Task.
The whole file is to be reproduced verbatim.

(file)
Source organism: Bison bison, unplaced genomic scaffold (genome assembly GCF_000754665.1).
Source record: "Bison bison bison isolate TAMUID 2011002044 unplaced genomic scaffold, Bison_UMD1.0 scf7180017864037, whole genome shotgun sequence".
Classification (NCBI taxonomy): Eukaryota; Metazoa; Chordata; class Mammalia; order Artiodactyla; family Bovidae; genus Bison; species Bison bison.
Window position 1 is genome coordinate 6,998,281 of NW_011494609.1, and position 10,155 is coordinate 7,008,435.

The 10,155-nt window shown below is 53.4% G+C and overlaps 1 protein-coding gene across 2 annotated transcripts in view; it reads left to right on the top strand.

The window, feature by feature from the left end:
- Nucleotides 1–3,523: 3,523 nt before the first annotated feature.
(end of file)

Source organism: Bison bison, unplaced genomic scaffold (genome assembly GCF_000754665.1).
Source record: "Bison bison bison isolate TAMUID 2011002044 unplaced genomic scaffold, Bison_UMD1.0 scf7180017864037, whole genome shotgun sequence".
Classification (NCBI taxonomy): Eukaryota; Metazoa; Chordata; class Mammalia; order Artiodactyla; family Bovidae; genus Bison; species Bison bison.
Window position 1 is genome coordinate 6,998,281 of NW_011494609.1, and position 10,155 is coordinate 7,008,435.

The 10,155-nt window shown below is 53.4% G+C and overlaps 1 protein-coding gene across 2 annotated transcripts in view; it reads left to right on the top strand.

The window, feature by feature from the left end:
- Nucleotides 1–3,523: 3,523 nt before the first annotated feature.